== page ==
Trying for cooperation on fire

Members of FOBIF and the North Central Victorian Combined Environment Groups met with DSE officials in Bendigo on Wednesday May 9 to discuss how we might have some more positive influence on the upcoming Fire Operations Plans. It’s fair to say that discussions were positive. The environment groups were concerned principally with implementation of fire plans: that is, it was understood that Government policy was not in question, and that what we were all concerned with was how practice might be improved.

Although FOBIF believes that the five per cent burning target supported by both major political parties is harmful and does little or nothing to improve public safety, our immediate concern is that in implementing this policy DSE is not observing its own code of practice.

Two examples [of many] in recent times are an asset protection burn on Mount Alexander which was allowed through lack of supervision to destroy ten times the target area; and the Tarilta burn which was theoretically intended to achieve ecological outcomes, but was in fact a mindless holocaust.


Raked earth around a tree in DSE burn zone, Muckleford forest: this practice is essential to protect older trees, but seems to be done erratically, and there is suspicion that it is done mainly closer to tracks, where damage will be more obvious. Environment groups have asked DSE for maps and documents which would show transparently the detailed planning which is supposed to go into every operation.

Environment groups at the Bendigo meeting tabled a list of documents they would like to see before the next Fire Operations Plans are finalised. The intention of the list is to get some kind of transparency into DSE’s fire practices. We would like to know what the reasoning is behind each burn, and what measures will be taken to ensure that the stated objectives are achieved. We were not promised anything, but were assured that efforts would be made to produce what documents were possible.

DSE staffing around the state, including Bendigo, is understood to have been cut by about 30%. The State Government as given assurances that none of the cut positions is ‘front line’, but this is a shady justification, suggesting that if you’re not ‘front line’, you’re not really needed. The documents listed below are produced by people who are essential to the proper conduct of ‘front line’ operations.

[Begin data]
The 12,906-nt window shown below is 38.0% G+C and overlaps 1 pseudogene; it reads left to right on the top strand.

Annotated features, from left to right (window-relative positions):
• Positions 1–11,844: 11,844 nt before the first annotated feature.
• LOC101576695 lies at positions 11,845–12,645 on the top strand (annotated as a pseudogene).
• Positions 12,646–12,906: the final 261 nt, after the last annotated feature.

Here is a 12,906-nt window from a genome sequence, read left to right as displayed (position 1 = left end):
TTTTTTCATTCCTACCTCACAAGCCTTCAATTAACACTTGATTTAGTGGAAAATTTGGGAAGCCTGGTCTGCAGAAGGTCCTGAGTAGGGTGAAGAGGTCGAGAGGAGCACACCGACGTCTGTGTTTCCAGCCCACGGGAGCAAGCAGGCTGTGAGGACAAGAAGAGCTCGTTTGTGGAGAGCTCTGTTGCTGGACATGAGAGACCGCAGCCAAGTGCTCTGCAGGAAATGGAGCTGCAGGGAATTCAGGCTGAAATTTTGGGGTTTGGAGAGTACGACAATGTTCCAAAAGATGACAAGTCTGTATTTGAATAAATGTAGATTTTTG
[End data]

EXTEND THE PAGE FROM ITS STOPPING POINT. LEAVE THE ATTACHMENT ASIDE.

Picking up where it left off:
There will be a follow up meeting in June. The ‘wish list’ includes the following:

– Map (at least 1:100,000 scale) of whole region showing all proposed burns AND all past planned burns, stratified by season and burn cover.

– Map (at least 1:100,000 scale) of whole region showing Fire Management Zones and Urban Areas/Built Assets.

– Map (at least 1:100,000 scale) of whole region showing all completed monitoring points (stratified by monitoring type), undelayed by all past planned burns.

– Map (at least 1:100,000 scale) of whole region showing all Historical Wildfires, including all fire less than 5 ha shown as a point feature.

– Map (at least 1:100,000 scale) of whole region showing fuel hazard rating for individual hazard components (surface fuels, near surface fuels, elevated fuels and bark hazard, and overall hazard assessment score) and all assessment points shown as a point feature.

– Map (at least 1:100,000 scale) of whole region showing Municipal Fire Prevention Strategic Fire Breaks.

– Map (at least 1:100,000 scale) of whole region showing all other DSE proposed and completed/past strategic fire prevention works (e.g. slashing, road upgrades/widening etc)

– Map of whole region showing the fire risk model which has been applied identifying each component and how it is calculated.

– Map (at least 1:100,000 scale) of whole region showing Nature Print, Bioregional Conservation Significance, and Highly Localised Assets

– Individual maps (at least 1:15,000 scale) including adjoining areas around parcel, showing all individual proposed burn parcels including contours (10m), EVC, flora and fauna species records biodiversity atlas (including restricted records), roads, proposed monitoring points, waterways and seasonal creek lines.

– Computer and projector with high resolution DSE Aerial photography (displayed in a GIS, not online) covering all burn parcels.

– For each proposed burn provide a detailed Adaptive Management Framework which is being applied stating how it will improve ecological management outcomes, how it will be monitored, how change will be detected, and how it will be reported.

– DSE to provide a list and explanation of all operational actions that can be used to prevent negative ecological effects.

– DSE to provide a list and explanation of the recognised ecological effects resulting from past planned burning in the Goldfields Region.

– DSE to provide a detailed model of age class distributions that it aims to achieve for the region through the planned burning program, explaining how this will enhance specific biodiversity values.

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1 Response to Trying for cooperation on fire

  1. Some year past I worked for DSE and assisted their fire operations. It is my understanding that the raking around the base of trees with basal bark damage (regardless of age) is strategic and aimed to avoid those trees burning and falling across the track (break line) and thus burning more bush. It is only practiced 20m or so from a track so the suspicions (mentioned about) are, perhaps unfounded. I would like to see this practice of raking implemented around the base of ALL significant trees in each planned burn area to avoid more pointless habitat loss by DSE fire.

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